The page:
On-set 4K Post with the Mac Pro

November 17, 2014 Tags: , ,
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Was on a commercial shoot this weekend. The traditional setup people normally use is to have a DIT copy the footage onto a drive and then either have a lab transcode dailies, or just send a drive back to have editorial deal with it later.

If you happen to have a Mac Pro and can get your editor to come to set, you can do what we did instead, which is save time, money, and have a fully prepped library ready to go for editorial when you’re done shooting.

It’s ridiculously simple.

Working with RED Dragon footage, we copied each RED mag to separate drives (which over USB 3.0 only took a few minutes) and once that was done, I just dragged the Dragon footage into FCPX, quickly batch renamed the clips as they came in, and just started putting the edit together.

If the camera department had a question, I was able to figure out if there was a problem/make sure everything would cut together, and I was even able to transcode the footage down to proxy in the background while I was doing it (which didn’t take that long either because of the Mac Pro).

I was able to monitor in 4k with a 31” Eizo monitor (see an upcoming blog for more on that), and basically, I was able to work with my footage as I normally would if I was at home.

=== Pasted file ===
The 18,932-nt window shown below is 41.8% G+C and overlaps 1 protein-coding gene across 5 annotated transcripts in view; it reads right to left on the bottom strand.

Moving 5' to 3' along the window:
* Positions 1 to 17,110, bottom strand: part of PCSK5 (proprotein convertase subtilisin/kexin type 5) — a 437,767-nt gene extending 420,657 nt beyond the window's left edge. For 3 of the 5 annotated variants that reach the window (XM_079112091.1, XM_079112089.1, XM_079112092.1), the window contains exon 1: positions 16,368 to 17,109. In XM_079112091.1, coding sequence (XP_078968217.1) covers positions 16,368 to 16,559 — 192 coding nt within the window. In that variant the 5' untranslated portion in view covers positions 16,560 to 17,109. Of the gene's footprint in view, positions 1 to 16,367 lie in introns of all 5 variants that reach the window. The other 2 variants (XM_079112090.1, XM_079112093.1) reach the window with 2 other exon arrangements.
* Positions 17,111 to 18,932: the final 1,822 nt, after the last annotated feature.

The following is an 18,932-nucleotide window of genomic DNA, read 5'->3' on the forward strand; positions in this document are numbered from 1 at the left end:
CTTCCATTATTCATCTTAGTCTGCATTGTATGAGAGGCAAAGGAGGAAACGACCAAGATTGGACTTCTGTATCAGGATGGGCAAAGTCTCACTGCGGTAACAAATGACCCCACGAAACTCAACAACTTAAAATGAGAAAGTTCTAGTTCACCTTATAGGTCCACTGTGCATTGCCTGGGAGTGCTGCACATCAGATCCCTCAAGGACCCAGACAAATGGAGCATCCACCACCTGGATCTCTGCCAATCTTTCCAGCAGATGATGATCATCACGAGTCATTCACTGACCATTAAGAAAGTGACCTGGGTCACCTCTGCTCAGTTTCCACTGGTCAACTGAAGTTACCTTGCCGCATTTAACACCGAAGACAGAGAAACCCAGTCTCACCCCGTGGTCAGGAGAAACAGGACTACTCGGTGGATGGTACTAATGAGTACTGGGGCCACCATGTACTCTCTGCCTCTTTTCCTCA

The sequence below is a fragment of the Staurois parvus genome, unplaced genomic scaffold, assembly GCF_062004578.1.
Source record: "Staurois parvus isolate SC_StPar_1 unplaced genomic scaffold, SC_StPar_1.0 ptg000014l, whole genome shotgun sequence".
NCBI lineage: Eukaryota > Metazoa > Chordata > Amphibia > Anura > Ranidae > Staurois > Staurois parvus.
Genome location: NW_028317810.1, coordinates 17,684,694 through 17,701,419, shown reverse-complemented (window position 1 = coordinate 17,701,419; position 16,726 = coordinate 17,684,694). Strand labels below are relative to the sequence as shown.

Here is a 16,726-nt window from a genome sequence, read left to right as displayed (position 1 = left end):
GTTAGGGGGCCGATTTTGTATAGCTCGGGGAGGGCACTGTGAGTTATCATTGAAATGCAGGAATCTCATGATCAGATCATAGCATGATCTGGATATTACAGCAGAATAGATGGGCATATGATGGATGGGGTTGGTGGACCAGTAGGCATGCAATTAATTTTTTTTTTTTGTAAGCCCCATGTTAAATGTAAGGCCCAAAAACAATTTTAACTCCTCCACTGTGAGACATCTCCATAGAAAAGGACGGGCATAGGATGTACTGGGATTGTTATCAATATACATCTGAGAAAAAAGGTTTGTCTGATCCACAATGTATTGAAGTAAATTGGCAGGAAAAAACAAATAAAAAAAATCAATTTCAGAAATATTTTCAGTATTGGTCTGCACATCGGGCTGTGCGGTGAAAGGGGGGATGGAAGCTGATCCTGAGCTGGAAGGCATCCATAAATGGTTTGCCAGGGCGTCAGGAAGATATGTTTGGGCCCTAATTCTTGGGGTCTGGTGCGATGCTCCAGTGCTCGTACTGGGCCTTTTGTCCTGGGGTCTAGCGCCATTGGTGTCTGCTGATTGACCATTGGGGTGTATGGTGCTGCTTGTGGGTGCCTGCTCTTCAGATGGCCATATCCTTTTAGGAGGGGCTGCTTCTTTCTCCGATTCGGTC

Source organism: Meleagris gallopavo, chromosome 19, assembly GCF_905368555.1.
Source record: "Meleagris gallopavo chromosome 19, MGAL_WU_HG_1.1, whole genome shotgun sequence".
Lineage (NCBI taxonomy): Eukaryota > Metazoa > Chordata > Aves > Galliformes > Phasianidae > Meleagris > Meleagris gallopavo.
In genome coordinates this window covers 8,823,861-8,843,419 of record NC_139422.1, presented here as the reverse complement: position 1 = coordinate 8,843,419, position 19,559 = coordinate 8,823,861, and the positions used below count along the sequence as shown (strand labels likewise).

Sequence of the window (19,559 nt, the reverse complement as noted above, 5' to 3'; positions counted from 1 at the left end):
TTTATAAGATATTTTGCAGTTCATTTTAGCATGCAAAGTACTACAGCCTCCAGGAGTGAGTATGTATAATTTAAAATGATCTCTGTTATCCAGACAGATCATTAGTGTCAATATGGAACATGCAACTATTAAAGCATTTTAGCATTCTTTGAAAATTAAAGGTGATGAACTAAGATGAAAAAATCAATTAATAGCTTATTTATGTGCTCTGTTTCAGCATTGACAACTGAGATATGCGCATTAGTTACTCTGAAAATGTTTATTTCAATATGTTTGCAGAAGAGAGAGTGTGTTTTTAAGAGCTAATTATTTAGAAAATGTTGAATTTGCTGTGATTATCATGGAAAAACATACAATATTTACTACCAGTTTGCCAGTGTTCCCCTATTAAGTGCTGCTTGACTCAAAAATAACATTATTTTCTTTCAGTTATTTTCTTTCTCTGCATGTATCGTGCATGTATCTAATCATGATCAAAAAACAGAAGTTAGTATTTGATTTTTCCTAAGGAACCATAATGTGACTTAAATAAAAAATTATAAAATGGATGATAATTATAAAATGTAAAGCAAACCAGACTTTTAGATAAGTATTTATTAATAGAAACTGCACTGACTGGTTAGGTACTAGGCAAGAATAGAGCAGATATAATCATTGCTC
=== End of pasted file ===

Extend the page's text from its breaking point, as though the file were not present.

Because the Mac Pro is so portable, transporting the gear and getting set up for this wasn’t a big deal, and the truth of the matter is that I have absolutely no idea why more people aren’t doing this.

4k is easy. RED is easy. Getting the Mac Pro editing on set with FCPX is really straightforward.

Why wouldn’t you want your editor on set? Who wouldn’t want a fully prepped library going back to post when the shoot is over? Why would you want to wait? If you have someone whose job already is to work off a computer handling footage (the DIT)… wouldn’t it make more sense if that person could also be doing work with that footage that’s actually going to save you time in post later?

Post Production becoming a larger part of the production process is inevitable. The workflow is straightforward, all the tools are there, and there just isn’t a good reason that people aren’t already doing it. It’s just a matter of time before producers start connecting the dots, and start saving themselves a bunch of headaches.


Sam Mestman

Sam Mestman, FCPWORKS.

This blog post contains the personal musings of FCPWORKS’ Workflow Architect, Sam Mestman. Sam’s also a regular writer for and MovieMaker Magazine, teaches post workflow at RED’s REDucation classes, and is the founder and CEO of We Make Movies, a film collective in Los Angeles and Toronto which is dedicated to making the movie industry not suck. If you’ve got any FCP X questions or need some help putting together a system, drop him an email at and you can follow him on Facebook or Twitter at @FCPWORKS.


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